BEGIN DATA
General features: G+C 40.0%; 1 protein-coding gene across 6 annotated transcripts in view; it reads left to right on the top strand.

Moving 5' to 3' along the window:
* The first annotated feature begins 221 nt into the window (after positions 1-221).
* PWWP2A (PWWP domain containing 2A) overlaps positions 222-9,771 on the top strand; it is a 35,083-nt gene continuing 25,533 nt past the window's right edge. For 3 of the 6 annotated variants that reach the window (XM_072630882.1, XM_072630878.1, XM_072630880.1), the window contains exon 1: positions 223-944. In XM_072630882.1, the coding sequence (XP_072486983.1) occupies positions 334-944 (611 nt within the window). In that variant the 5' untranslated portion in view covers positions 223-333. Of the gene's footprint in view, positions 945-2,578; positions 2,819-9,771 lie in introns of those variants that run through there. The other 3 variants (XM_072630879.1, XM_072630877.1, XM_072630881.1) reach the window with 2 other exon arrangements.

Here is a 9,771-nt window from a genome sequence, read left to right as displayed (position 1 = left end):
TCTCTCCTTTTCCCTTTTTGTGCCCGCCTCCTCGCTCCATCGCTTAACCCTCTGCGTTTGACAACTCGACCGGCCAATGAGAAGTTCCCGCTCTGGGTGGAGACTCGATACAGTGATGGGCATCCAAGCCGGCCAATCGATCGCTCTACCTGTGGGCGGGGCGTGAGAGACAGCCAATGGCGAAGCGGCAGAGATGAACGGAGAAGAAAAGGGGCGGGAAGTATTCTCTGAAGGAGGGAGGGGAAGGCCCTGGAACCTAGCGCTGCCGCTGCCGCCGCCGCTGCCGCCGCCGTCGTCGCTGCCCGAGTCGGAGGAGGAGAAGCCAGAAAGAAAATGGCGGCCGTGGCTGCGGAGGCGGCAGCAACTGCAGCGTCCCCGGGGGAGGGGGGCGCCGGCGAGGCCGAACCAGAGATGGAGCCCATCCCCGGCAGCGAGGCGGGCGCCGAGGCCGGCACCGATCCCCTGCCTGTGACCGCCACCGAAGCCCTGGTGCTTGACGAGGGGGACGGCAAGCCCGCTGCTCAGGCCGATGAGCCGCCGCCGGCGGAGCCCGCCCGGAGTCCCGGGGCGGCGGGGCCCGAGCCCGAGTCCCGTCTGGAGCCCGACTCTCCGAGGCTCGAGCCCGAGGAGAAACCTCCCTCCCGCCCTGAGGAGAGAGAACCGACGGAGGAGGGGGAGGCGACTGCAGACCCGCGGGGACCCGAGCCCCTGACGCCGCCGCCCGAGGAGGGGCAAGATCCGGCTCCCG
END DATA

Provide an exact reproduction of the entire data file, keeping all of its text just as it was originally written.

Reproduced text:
General features: G+C 40.0%; 1 protein-coding gene across 6 annotated transcripts in view; it reads left to right on the top strand.

Moving 5' to 3' along the window:
* The first annotated feature begins 221 nt into the window (after positions 1-221).
* PWWP2A (PWWP domain containing 2A) overlaps positions 222-9,771 on the top strand; it is a 35,083-nt gene continuing 25,533 nt past the window's right edge. For 3 of the 6 annotated variants that reach the window (XM_072630882.1, XM_072630878.1, XM_072630880.1), the window contains exon 1: positions 223-944. In XM_072630882.1, the coding sequence (XP_072486983.1) occupies positions 334-944 (611 nt within the window). In that variant the 5' untranslated portion in view covers positions 223-333. Of the gene's footprint in view, positions 945-2,578; positions 2,819-9,771 lie in introns of those variants that run through there. The other 3 variants (XM_072630879.1, XM_072630877.1, XM_072630881.1) reach the window with 2 other exon arrangements.

Here is a 9,771-nt window from a genome sequence, read left to right as displayed (position 1 = left end):
TCTCTCCTTTTCCCTTTTTGTGCCCGCCTCCTCGCTCCATCGCTTAACCCTCTGCGTTTGACAACTCGACCGGCCAATGAGAAGTTCCCGCTCTGGGTGGAGACTCGATACAGTGATGGGCATCCAAGCCGGCCAATCGATCGCTCTACCTGTGGGCGGGGCGTGAGAGACAGCCAATGGCGAAGCGGCAGAGATGAACGGAGAAGAAAAGGGGCGGGAAGTATTCTCTGAAGGAGGGAGGGGAAGGCCCTGGAACCTAGCGCTGCCGCTGCCGCCGCCGCTGCCGCCGCCGTCGTCGCTGCCCGAGTCGGAGGAGGAGAAGCCAGAAAGAAAATGGCGGCCGTGGCTGCGGAGGCGGCAGCAACTGCAGCGTCCCCGGGGGAGGGGGGCGCCGGCGAGGCCGAACCAGAGATGGAGCCCATCCCCGGCAGCGAGGCGGGCGCCGAGGCCGGCACCGATCCCCTGCCTGTGACCGCCACCGAAGCCCTGGTGCTTGACGAGGGGGACGGCAAGCCCGCTGCTCAGGCCGATGAGCCGCCGCCGGCGGAGCCCGCCCGGAGTCCCGGGGCGGCGGGGCCCGAGCCCGAGTCCCGTCTGGAGCCCGACTCTCCGAGGCTCGAGCCCGAGGAGAAACCTCCCTCCCGCCCTGAGGAGAGAGAACCGACGGAGGAGGGGGAGGCGACTGCAGACCCGCGGGGACCCGAGCCCCTGACGCCGCCGCCCGAGGAGGGGCAAGATCCGGCTCCCG